The American stares at the queue of old Landrover Series 4x4’s, his brow furrowed in concern.
When you hail from a country where lawsuits are tossed about like beads at Mardi Gras and most forms of fun are strictly legislated, I can understand if he’s experiencing a bit of a dilemma. The Land Rovers don’t have any seatbelts, and they’re of a particularly classic vintage, to put it lightly.
The group of drivers tasked to take us on a 4x4 adventure, also resembles a motley crew of characters with their tattoos and bandannas.
They move with a type of outlaw pirate swagger, dragging heavily from their clove-scented cigarettes until their cheeks resemble that of an emaciated supermodel. The air is thick with the sweet smell of spices, tobacco and giddy anticipation.
The only visible safety precautions that seem to be taken are some bright yellow helmets that are tossed towards us, almost as an afterthought. There are probably at least seven safety bylaws from the state of California that’s being carelessly flouted, all at the same time, if the American is to be believed.
The legislation of fun
I’m standing on the foothills Mount Tangkuban Perahu, an active volcano on the island of West-Java in Indonesia.
While the American probably sees several lawsuits, I’m looking at a row of undiluted fun and adventure.
Try to understand; I’m a South African child of the Eighties.
Our parent's cars were permanently infused with a hazy smoke cloud and our vacations were spent on the back of bakkies (a pick-up truck), knuckles white as we clung on for dear life.
Seatbelts weren’t as much as an optional extra, as they were completely redundant. In our world at least.
Basically I was brought up on second-hand smoke, aspirational cigarette ads (Thanks, Malboro man and sexy Peter Stuyvesant skiers!) and irresponsible choices where dumb luck saved the day in the eleventh hour. At least our holidays were exciting.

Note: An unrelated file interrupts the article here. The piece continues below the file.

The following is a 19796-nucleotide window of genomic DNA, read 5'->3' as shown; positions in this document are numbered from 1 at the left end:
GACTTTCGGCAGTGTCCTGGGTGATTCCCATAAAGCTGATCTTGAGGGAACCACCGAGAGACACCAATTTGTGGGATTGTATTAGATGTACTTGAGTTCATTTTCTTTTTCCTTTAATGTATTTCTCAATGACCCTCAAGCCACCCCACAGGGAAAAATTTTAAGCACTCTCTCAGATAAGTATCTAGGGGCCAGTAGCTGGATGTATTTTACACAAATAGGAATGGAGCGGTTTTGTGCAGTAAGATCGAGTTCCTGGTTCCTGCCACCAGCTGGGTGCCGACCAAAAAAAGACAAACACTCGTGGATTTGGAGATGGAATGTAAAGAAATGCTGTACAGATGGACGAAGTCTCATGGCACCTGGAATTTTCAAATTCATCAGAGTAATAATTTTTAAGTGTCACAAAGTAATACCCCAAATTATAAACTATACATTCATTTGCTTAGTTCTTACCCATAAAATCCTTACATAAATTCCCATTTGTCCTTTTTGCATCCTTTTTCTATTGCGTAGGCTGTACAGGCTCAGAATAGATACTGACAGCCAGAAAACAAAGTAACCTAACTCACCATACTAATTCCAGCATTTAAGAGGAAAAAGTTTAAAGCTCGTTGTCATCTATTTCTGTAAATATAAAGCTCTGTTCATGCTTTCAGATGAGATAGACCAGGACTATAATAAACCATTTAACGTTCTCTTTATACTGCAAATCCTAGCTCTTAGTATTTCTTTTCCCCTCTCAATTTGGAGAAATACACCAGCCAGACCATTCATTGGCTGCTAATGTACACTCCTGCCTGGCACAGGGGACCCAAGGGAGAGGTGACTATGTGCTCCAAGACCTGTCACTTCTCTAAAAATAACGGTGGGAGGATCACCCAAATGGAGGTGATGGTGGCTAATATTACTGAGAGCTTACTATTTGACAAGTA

As I’m staring at the row of Landies, I’m thinking one thing.
If your dad is a devoted disciple to Land Rover like my old man, you probably grew up with the Camel Trophy.
For the uninitiated, The Camel Trophy was an annual 4x4 competition for Land Rovers, held in exotic locations and over challenging terrain.
I can still recall watching the highlights on those lazy Sunday afternoons (In my mind, the highlights were always broadcast on a Sunday) my father’s cigarette smoke swirling in the beams of sunlight that filtered through the Venetian blinds. Outdoorsy, tough men would throw their Landies through forests and mud bogs in far-flung destinations whose names we couldn’t even pronounce, let alone find on a map. And as I’m standing here, at the bottom of an active Volcano in Western Java, I can’t help but feel a bit of that Land Rover magic.
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My Landie is a navy blue Series IIA, with fellow passengers that hail from the USA, Poland, Indonesia, Brasil and Germany.
The safety briefing is short. "Wear your helmet. Hands and legs inside the vehicle."
For a moment, the self-appointed safety official looks a bit hesitant.
“And please put away your cameras. It can get rough.”